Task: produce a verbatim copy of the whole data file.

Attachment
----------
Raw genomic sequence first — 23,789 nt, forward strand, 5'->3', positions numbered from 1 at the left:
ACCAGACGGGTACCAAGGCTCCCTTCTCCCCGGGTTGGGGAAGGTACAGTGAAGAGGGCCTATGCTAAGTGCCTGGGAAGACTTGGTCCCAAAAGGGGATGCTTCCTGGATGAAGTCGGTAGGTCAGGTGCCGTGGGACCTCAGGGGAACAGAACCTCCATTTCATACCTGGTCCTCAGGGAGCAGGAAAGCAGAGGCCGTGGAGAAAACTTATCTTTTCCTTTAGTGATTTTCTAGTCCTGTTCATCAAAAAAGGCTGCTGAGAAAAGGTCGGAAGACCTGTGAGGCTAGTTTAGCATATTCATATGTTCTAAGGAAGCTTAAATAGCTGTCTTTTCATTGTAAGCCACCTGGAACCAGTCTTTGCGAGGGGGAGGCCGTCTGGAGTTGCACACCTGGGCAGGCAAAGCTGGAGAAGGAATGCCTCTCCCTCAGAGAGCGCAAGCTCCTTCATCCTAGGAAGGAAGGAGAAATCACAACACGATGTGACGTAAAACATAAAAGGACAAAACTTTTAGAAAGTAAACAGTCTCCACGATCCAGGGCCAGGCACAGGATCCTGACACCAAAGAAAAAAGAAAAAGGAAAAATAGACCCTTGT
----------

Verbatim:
Raw genomic sequence first — 23,789 nt, forward strand, 5'->3', positions numbered from 1 at the left:
ACCAGACGGGTACCAAGGCTCCCTTCTCCCCGGGTTGGGGAAGGTACAGTGAAGAGGGCCTATGCTAAGTGCCTGGGAAGACTTGGTCCCAAAAGGGGATGCTTCCTGGATGAAGTCGGTAGGTCAGGTGCCGTGGGACCTCAGGGGAACAGAACCTCCATTTCATACCTGGTCCTCAGGGAGCAGGAAAGCAGAGGCCGTGGAGAAAACTTATCTTTTCCTTTAGTGATTTTCTAGTCCTGTTCATCAAAAAAGGCTGCTGAGAAAAGGTCGGAAGACCTGTGAGGCTAGTTTAGCATATTCATATGTTCTAAGGAAGCTTAAATAGCTGTCTTTTCATTGTAAGCCACCTGGAACCAGTCTTTGCGAGGGGGAGGCCGTCTGGAGTTGCACACCTGGGCAGGCAAAGCTGGAGAAGGAATGCCTCTCCCTCAGAGAGCGCAAGCTCCTTCATCCTAGGAAGGAAGGAGAAATCACAACACGATGTGACGTAAAACATAAAAGGACAAAACTTTTAGAAAGTAAACAGTCTCCACGATCCAGGGCCAGGCACAGGATCCTGACACCAAAGAAAAAAGAAAAAGGAAAAATAGACCCTTGT